Chapter 13 Bankruptcy Lawyer in Tacoma, WA

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Chapter 13 Bankruptcy Lawyer in Tacoma, WA

A Chapter 13 is a type of bankruptcy that allows you to consolidate all your debt into a payment plan that lasts between three and five years. Unlike non-bankruptcy consolidation plans, a Chapter 13 allows you to include all your debt – back mortgage payments, car loans, taxes, back child support, tickets, etc. It also ends with a discharge that no creditor can argue with down the line. As long as all your creditors get notice of the bankruptcy, they must go along with it in bankruptcy court.

A Chapter 13 starts by filing a petition and other related documents. The documents detail your income, your budget, your property and your debts. You also propose a plan to repay your creditors. A trustee is appointed. The trustee collects a monthly payment from you and pays your creditors according to the plan. Any creditor or the trustee can object to your plan. The final decision to “confirm” or approve your plan is with the bankruptcy judge. Most objections can be worked out with creditors or the trustee out of court but sometimes confirmation has to be decided at a hearing before the bankruptcy judge. You do not have to attend these hearings unless it involves some testimony, which is rare.

You do have to attend one hearing a month after you filed called a “meeting of creditors.” Usually the only people who attend this hearing are the trustee, you and your Tacoma Chapter 13 bankruptcy attorney. The trustee takes sworn testimony from you to verify that your documents are true, accurate and complete. At the hearing, the trustee may give some feedback about what the plan needs to be confirmed. Most often you need to go along with the trustee but in some cases your attorney will argue your side in bankruptcy court. Creditors usually do not appear at this “meeting of creditors”. Most often they express their opinion directly to your attorney or file an objection in bankruptcy court.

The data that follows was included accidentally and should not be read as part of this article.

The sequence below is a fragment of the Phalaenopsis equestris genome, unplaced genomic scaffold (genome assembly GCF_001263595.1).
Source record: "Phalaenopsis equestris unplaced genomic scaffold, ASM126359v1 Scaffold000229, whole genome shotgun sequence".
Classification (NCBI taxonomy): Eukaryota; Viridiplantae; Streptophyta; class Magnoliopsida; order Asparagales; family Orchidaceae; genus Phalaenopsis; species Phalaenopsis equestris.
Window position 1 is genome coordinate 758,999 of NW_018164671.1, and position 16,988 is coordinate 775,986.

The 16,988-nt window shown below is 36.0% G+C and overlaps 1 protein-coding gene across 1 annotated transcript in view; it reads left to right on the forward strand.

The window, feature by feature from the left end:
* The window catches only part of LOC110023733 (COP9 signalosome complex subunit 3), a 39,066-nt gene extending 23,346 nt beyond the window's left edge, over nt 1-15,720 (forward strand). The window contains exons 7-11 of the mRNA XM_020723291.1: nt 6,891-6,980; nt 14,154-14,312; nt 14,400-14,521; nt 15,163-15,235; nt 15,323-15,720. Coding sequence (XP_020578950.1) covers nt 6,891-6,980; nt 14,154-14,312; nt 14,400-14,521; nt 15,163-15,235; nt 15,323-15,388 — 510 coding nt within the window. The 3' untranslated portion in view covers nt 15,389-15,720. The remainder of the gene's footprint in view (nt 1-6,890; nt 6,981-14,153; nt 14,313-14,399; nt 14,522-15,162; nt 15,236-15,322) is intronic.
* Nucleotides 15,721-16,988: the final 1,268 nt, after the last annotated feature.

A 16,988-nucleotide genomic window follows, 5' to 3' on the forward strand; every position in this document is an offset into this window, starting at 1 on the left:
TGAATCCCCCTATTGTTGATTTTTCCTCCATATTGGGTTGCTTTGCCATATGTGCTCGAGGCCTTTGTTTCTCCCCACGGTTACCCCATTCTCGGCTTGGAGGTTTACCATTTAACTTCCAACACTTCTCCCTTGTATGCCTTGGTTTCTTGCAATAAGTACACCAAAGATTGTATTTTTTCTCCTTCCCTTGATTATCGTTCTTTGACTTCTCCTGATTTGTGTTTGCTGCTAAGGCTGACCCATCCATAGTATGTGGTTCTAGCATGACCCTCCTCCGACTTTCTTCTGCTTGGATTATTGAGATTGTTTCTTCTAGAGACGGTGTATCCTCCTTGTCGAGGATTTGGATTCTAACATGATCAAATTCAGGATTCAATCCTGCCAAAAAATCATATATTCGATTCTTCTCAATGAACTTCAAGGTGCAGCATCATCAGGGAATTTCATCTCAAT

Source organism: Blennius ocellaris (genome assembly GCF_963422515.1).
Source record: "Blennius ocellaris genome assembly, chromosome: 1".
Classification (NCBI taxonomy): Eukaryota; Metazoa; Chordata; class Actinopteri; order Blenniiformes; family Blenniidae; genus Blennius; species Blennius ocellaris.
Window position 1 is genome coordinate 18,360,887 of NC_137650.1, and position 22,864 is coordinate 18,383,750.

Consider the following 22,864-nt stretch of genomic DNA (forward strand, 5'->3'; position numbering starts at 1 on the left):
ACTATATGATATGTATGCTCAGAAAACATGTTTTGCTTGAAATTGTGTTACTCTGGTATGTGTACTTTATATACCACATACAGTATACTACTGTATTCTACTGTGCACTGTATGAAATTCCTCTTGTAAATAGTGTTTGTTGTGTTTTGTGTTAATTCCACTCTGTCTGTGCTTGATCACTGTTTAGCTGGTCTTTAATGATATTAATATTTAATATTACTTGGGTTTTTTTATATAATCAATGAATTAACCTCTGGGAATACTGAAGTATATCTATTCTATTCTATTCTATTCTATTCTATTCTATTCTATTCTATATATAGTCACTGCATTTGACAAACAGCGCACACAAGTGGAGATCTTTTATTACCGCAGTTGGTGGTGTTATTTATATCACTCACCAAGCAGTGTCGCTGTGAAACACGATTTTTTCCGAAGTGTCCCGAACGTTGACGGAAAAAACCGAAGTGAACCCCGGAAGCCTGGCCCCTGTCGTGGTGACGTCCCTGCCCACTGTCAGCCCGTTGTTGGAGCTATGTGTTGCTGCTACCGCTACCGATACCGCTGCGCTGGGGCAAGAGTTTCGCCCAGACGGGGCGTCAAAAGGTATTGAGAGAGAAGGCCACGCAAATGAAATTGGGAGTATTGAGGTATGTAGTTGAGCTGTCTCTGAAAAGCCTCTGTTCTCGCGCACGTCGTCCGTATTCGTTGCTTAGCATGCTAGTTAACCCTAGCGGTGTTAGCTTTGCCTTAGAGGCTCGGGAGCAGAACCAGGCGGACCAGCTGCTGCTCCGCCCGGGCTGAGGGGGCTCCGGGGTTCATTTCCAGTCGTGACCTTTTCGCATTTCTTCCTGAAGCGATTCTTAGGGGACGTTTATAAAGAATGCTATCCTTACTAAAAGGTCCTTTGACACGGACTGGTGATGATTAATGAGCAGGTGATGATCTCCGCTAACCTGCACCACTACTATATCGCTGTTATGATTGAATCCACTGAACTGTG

Filing a Chapter 13 bankruptcy in Tacoma, WA can stop your home foreclosure.


A Chapter 13 is a way of stopping a foreclosure and paying back mortgage arrears over five years. Unlike a Chapter 7, it gives you a long term solution to foreclosure. As long as you are current with your plan payments, the plan complies with the law and the plan catches up on the mortgage in five years, the mortgage company must go along with the bankruptcy.


Keep your car in a Chapter 13 bankruptcy.


You can consolidate a car loan in Chapter 13 too. If you purchased your car over two and a half years ago, you can “cram down” the loan. That means you pay the value of the car as “secured”. You pay the secured part at a lower rate of interest. Any loan balance over the value of the car is “unsecured”, which is paid at 0% to 100% depending on what the plan pays other unsecured creditors. You can cram down refinanced loans and loans that rolled over “negative equity” from another car trade in.

The amount you pay unsecured creditors, such as credit cards, pay day loans, signature loans and medical bills, depends on your ability to pay. This is determined by a means test. The means test takes an average of your past six months of income and deducts expenses from it. After deducting the means test expenses, which includes secured debt, you are left with a monthly payment of unsecured creditors.

If it shows $300 per month, you pay $18,000 over five years. If you have $50,000 total unsecured debt, you pay 36%. You can also choose to pay unsecured creditors enough to cover what a Chapter 7 would have paid them from liquidation of property. So, if you inherited a $60,000 share of a family vacation home and didn’t have enough exemptions in Chapter 7 to cover it, you could pay $1,000 per month to unsecured creditors in a Chapter 13 instead. Any dischargeable debt you do not pay in a Chapter 13 is wiped out. Some debt can not be discharged, such as student loans, some back taxes, back child support and fines. Back taxes and child support must be paid in full in a Chapter 13. In some cases, people exit Chapter 13 still owing fines and student loans.


Call for a free consultation today with a Tacoma Chapter 13 bankruptcy attorney from our team!


Do you have questions and would like help in determining which form of bankruptcy may be right for you? Please call our law offices to set up your free consultation with a Chapter 13 bankruptcy lawyer in Tacoma, WA today! Be sure to learn more about the affordable low flat fees and the flexible payment plans we offer all of our clients.

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Start your financial recovery today! Contact an experienced Chapter 13 bankruptcy lawyer in Tacoma, WA from our firm today: (253) 778-6952